In planning and conducting the audit, OAS auditors communicated and exchanged documents among themselves and with attorneys in other government offices, two of which are particularly relevant here. One was the Office of Counsel to the Inspector General (“OCIG”). OCIG serves as in-house legal counsel to OIG, providing legal advice, representation, and support to its component offices with respect to all aspects of its operations. The other was the Center for Medicare and Medicaid Services Division of the Office of General Counsel (“OGC”). OGC serves as legal counsel to CMS and provides legal advice and counsel to agency personnel on issues relating to fraud and abuse in Medicare and Medicaid programs.

         In March 2010, more than two years after the audit was announced, OIG issued as planned a final report regarding the first objective of the OAS study concerning composite-rate tests. It did not issue a report regarding the second audit objective concerning separately billable tests, a quiescence the original plan had contemplated as possible. It did share in an informal way some of the information gathered regarding separately billed tests with Fresenius and with other government officials.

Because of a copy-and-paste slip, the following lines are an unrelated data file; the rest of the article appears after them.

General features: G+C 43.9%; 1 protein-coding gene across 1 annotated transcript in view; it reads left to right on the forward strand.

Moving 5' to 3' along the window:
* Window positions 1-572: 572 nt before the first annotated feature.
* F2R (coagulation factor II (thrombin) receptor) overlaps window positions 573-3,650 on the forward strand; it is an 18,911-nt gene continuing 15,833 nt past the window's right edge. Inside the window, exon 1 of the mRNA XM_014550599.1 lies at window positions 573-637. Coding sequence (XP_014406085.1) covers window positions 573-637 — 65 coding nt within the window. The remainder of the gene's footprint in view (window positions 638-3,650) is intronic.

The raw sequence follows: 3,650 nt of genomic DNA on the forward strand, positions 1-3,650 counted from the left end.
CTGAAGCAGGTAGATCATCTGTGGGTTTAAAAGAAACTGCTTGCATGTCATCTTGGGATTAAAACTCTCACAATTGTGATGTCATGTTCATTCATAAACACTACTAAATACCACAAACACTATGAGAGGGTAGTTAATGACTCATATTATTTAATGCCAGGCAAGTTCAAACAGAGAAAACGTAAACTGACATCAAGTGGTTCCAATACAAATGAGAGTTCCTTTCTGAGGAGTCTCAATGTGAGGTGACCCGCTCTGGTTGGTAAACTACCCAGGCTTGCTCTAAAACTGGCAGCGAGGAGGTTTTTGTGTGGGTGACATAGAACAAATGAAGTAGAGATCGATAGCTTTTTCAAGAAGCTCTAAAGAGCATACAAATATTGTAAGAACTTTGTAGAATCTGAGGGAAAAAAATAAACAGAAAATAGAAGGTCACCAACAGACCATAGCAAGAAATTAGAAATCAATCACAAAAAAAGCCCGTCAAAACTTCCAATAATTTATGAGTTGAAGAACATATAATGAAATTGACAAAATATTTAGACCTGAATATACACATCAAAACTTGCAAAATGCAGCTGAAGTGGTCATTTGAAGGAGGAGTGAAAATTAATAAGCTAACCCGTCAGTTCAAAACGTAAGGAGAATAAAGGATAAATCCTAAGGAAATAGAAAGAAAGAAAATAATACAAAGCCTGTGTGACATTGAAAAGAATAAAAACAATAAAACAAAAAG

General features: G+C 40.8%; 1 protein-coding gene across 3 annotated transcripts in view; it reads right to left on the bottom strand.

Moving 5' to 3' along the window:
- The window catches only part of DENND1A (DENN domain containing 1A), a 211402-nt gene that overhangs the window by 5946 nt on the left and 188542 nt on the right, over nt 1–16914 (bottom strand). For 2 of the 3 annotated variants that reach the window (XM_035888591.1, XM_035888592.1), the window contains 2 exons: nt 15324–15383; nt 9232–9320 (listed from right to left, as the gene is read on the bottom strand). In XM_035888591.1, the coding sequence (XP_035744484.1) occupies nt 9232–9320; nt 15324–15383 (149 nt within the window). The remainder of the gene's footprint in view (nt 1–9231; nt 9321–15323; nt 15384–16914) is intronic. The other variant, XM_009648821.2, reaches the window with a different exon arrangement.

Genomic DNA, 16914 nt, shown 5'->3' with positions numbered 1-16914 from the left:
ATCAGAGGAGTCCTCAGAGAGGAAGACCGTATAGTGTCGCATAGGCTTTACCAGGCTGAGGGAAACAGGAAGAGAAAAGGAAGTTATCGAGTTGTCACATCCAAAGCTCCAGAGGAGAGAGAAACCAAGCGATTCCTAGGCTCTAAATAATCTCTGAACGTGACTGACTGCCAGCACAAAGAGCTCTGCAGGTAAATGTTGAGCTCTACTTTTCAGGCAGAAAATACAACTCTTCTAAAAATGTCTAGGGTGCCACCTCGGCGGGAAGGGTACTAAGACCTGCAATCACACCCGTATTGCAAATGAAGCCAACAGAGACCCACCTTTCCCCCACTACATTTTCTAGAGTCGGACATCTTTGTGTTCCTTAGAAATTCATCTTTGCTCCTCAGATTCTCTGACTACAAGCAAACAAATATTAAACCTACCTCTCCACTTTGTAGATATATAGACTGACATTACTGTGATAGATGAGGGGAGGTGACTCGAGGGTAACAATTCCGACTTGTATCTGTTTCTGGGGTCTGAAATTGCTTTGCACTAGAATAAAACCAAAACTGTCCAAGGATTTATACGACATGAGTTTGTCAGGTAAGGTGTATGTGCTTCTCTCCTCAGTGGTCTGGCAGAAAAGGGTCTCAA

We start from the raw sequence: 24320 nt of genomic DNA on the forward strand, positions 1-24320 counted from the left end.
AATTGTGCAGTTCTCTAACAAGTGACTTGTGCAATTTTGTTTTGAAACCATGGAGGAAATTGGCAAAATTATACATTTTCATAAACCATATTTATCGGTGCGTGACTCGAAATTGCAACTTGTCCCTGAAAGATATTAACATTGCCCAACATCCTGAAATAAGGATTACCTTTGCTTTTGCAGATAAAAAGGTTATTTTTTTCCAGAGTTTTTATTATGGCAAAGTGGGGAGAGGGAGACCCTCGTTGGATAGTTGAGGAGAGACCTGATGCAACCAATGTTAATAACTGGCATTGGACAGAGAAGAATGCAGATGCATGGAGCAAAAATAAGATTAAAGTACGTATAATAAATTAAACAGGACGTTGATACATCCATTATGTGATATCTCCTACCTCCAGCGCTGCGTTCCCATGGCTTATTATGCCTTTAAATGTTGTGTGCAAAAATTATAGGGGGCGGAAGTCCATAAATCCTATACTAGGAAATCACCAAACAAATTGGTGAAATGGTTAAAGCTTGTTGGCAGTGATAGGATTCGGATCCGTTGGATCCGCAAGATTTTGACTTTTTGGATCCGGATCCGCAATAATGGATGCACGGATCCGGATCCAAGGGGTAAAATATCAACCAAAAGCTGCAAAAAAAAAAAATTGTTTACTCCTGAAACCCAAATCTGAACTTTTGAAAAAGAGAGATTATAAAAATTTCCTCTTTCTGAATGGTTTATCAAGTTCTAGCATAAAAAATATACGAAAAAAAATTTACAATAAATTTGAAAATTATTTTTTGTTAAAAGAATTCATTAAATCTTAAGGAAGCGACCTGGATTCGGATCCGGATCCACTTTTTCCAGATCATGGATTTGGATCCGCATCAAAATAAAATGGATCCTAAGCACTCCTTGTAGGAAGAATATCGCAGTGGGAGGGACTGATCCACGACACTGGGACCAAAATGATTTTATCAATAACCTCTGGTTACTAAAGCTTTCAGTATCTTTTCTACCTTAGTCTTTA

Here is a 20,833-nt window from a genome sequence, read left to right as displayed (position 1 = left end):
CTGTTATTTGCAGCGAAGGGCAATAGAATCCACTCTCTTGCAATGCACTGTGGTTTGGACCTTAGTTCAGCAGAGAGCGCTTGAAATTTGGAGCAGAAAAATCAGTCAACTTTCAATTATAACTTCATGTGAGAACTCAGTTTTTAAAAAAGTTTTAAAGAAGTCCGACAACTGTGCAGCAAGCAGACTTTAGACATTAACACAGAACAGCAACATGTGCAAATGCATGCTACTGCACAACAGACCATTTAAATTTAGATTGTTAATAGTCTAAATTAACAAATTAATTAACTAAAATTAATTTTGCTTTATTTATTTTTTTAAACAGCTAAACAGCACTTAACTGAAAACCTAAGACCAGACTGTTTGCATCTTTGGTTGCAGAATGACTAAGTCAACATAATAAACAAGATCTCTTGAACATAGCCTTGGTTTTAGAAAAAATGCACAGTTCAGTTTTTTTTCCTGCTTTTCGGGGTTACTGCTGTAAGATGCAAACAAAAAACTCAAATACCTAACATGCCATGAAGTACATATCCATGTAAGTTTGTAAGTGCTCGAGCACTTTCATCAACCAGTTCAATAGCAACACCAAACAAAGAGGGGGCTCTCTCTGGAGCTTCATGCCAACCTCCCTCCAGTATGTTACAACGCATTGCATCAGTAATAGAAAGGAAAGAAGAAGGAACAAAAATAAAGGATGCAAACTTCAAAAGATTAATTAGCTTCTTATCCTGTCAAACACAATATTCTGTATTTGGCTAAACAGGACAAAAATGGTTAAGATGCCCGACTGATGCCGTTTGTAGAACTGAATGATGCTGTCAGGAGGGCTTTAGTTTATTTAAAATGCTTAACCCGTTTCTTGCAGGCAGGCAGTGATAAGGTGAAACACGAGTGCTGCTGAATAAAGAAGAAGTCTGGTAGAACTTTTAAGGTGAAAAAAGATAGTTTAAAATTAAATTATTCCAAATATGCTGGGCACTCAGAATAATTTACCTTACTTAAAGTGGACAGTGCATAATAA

In this litigation the government has produced many of the communications and data from the audit, but it continues to withhold 139 documents and responses to 11 objected-to deposition questions. Briefly put, it claims that all the withheld matters are protected by the “deliberative process privilege” because they are “predecisional” and “deliberative” with respect to the March 2010 report, and that most of them are also protected by the attorney-client privilege because they reflect discussions between auditors and legal staff.